You mentioned the differences between the Taliban in Afghanistan and those in Pakistan. Can you say more about this?
Pakistani Taliban differ significantly from those in Afghanistan. The Taliban in Pakistan have very different political strategy from those in Afghanistan.
Pakistani Taliban aim to install an Islamist regime. They have many bridgeheads and military bases in different parts of Pakistan. For a while now, Pakistani Taliban consist not only of Pashtuns. They have evolved into a national movement in which you can see all different groups of Pakistani people – as opposed to Afghanistan, where more than 90% of Taliban are Pashtuns.
What impact do the events in Afghanistan have on the political stability of Pakistan?
Pakistan and Afghanistan are fatefully linked with each other on the one hand because of the demographic weight of Pakistanis, under whose influence are the Pashtuns in the south of the country, but above all because of the geographical proximity and the long common border. It belonged and Afghan Taliban in parts, and in the impenetrable mountainous areas of Waziristan, returns to Pakistani territory. This is an area that can not be controlled by the Pakistani authorities. Of course, the Afghan Taliban still enjoy the protection of the Pakistani allies based on Pashtunwali, the unwritten law of the Pashtun tribe.
What are the conclusions that the Pakistanis can reach, a ccording to the conditions you described?
I think Pakistan has no choice but to try to end the war – by any means necessary. The government in Kabul is very weak, so Islamabad should intervene, first diplomatically to require a return to the negotiating table.
But Islamabad has tried to do this since 2001 – with the help of the United States.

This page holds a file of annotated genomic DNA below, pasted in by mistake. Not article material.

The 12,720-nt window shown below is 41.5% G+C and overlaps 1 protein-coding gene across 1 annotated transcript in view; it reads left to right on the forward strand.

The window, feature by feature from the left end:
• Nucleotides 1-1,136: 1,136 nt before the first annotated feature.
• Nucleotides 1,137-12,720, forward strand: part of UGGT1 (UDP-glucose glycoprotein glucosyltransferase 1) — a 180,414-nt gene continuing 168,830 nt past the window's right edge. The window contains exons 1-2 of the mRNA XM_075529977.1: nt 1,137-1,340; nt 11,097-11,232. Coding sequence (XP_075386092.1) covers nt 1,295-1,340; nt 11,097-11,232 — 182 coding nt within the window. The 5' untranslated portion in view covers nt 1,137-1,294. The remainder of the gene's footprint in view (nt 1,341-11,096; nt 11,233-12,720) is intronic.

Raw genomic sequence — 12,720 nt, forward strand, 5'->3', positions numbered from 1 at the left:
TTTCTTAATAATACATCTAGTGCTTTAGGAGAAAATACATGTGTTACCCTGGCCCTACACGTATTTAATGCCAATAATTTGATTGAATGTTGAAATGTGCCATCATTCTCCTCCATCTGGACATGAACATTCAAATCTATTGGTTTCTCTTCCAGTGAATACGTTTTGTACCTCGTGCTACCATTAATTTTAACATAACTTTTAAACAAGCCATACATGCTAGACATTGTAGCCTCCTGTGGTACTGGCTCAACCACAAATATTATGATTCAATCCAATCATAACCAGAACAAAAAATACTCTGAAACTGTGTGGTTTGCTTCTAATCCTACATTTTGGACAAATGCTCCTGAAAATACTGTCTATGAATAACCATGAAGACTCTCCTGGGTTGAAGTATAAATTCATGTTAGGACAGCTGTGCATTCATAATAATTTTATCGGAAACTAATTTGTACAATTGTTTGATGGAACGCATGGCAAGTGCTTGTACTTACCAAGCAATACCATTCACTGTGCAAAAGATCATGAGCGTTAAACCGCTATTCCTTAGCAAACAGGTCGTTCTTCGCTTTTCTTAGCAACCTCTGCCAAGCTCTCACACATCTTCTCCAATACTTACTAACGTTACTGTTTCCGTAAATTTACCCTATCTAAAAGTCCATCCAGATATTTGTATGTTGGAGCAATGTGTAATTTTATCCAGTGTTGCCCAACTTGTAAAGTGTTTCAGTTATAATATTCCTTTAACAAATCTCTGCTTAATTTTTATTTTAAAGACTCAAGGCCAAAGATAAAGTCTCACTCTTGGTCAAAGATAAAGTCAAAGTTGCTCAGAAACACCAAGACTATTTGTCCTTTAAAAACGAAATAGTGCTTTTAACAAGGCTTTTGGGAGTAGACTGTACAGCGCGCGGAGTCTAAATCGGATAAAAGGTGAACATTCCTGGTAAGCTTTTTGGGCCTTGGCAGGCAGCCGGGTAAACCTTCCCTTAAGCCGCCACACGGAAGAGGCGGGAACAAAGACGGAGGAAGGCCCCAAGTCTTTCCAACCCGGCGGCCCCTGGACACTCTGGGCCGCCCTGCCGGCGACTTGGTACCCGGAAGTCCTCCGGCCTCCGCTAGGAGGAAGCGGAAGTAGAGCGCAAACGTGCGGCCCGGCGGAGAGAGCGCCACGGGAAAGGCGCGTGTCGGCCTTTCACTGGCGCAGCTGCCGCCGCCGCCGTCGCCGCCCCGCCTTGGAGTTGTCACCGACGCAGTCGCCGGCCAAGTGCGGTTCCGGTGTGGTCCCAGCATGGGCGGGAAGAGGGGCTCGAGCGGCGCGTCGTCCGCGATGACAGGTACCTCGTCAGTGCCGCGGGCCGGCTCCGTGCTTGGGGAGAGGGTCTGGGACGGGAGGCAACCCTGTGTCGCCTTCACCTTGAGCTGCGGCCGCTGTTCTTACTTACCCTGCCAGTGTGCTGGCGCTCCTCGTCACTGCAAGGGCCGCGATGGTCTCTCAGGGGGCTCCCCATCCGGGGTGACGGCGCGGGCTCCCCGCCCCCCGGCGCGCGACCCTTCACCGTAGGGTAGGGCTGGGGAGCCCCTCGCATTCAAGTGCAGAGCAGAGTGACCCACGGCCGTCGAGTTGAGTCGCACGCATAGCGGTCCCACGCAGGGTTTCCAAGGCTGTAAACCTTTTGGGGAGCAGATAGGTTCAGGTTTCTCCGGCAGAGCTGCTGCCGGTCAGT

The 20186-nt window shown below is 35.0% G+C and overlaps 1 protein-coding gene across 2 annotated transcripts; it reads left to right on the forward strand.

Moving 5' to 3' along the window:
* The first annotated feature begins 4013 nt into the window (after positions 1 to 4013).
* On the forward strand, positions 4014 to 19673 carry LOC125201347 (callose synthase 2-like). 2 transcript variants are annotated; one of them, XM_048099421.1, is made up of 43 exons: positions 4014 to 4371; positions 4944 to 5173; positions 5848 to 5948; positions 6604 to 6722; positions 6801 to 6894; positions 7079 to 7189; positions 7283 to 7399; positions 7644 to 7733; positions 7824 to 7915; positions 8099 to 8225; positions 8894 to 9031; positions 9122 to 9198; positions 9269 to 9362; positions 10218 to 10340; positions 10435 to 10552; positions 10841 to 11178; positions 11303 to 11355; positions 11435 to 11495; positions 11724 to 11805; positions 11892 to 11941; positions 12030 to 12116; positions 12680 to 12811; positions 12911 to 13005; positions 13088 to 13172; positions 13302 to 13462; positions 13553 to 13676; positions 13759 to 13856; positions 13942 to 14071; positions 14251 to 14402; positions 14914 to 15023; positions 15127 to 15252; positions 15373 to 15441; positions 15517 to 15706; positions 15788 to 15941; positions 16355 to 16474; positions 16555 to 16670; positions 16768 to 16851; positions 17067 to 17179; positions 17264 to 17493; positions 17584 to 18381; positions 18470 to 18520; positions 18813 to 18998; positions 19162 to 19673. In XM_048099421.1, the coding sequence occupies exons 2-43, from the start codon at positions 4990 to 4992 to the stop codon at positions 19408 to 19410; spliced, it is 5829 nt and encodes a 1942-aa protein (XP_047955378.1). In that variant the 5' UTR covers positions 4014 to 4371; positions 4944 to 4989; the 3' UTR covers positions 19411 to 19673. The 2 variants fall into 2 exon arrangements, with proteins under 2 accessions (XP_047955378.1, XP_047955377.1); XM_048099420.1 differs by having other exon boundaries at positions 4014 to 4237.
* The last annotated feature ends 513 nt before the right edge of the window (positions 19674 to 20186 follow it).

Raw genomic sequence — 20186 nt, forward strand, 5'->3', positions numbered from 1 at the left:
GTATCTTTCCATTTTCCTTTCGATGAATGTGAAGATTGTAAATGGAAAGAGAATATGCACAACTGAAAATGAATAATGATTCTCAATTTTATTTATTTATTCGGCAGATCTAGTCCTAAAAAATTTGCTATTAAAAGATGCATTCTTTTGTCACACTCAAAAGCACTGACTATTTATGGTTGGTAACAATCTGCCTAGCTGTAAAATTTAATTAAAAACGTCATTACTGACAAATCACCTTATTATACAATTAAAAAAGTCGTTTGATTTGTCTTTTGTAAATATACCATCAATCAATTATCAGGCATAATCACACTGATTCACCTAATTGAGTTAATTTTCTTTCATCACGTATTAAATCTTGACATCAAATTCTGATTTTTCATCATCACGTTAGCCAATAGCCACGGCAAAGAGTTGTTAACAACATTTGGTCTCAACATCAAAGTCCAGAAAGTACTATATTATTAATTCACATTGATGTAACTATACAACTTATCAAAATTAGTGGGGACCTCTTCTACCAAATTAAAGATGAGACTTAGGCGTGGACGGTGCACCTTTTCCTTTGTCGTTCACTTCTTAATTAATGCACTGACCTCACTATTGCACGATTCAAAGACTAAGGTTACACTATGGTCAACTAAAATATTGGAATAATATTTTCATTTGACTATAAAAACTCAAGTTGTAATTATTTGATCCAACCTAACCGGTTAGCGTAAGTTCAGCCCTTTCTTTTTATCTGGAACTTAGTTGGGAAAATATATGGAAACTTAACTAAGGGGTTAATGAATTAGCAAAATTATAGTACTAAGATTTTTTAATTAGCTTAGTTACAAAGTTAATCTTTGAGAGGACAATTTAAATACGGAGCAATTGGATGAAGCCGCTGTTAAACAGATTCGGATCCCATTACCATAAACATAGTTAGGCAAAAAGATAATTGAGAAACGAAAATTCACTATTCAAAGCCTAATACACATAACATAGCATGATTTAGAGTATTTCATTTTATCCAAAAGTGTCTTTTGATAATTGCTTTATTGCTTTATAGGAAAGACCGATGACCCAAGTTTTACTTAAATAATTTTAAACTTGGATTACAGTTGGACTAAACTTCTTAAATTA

Yes, and that is the mistake. Among Pakistanis there’s a growing discontent with the United States. How many civilians lost their lives because of drone attacks? Even so, United States distrust with the government in Pakistan is high. I think it’s time for a new beginning.
What was the biggest mistake in American strategy?
The US relied overwhelmingly on military solutions to problems. A large part of US funds are in weaponry, but little has been invested in the construction of civilian civil structures, and respectively in the elimination of corruption in the government of Pakistan. A process began during all these years that I have called “the Talibanization of Pakistani society.” Only in Lahore, my hometown, graduates from Qur’ani schools, determine the laws of the street, forcing women to dress in their requirements, attacking defenders of other lifestyles. Of course, there is still a strong urban middle class, but it increasingly falls within their crosshairs. I have not come to the belief that these extremists can impose their ideas in big cities. But unfortunately there is less and less resistance. It bothers me.
Pakistan is a nuclear power and has a larger population than that of Russia. Do you consider the western thesis that Pakistan may be the most dangerous country in the world, as a valid one?
We have not reached that point, thank God. But Pakistan definitely has the potential to become the most dangerous country in the world.
Is it possible for the risks that arise from these conflicts, to be limited in some way?
Definitely, but only through the unification of non-Western regional superpowers in the region. I mean Iran and China. The two countries have so far played a positive role and have a strong interest in stability in the region. Iran has borders with both Afghanistan and Pakistan – Tehran plays the same role for Tajiks in Afghanistan as Pakistan does with Pashtuns. Tehran has always been the enemy of the Taliban, mostly for religious reasons. And China has the economic potential to invest in infrastructure of Afghanistan. If Beijing, Tehran and Washington work together for the stability of the region, there is a chance for peace.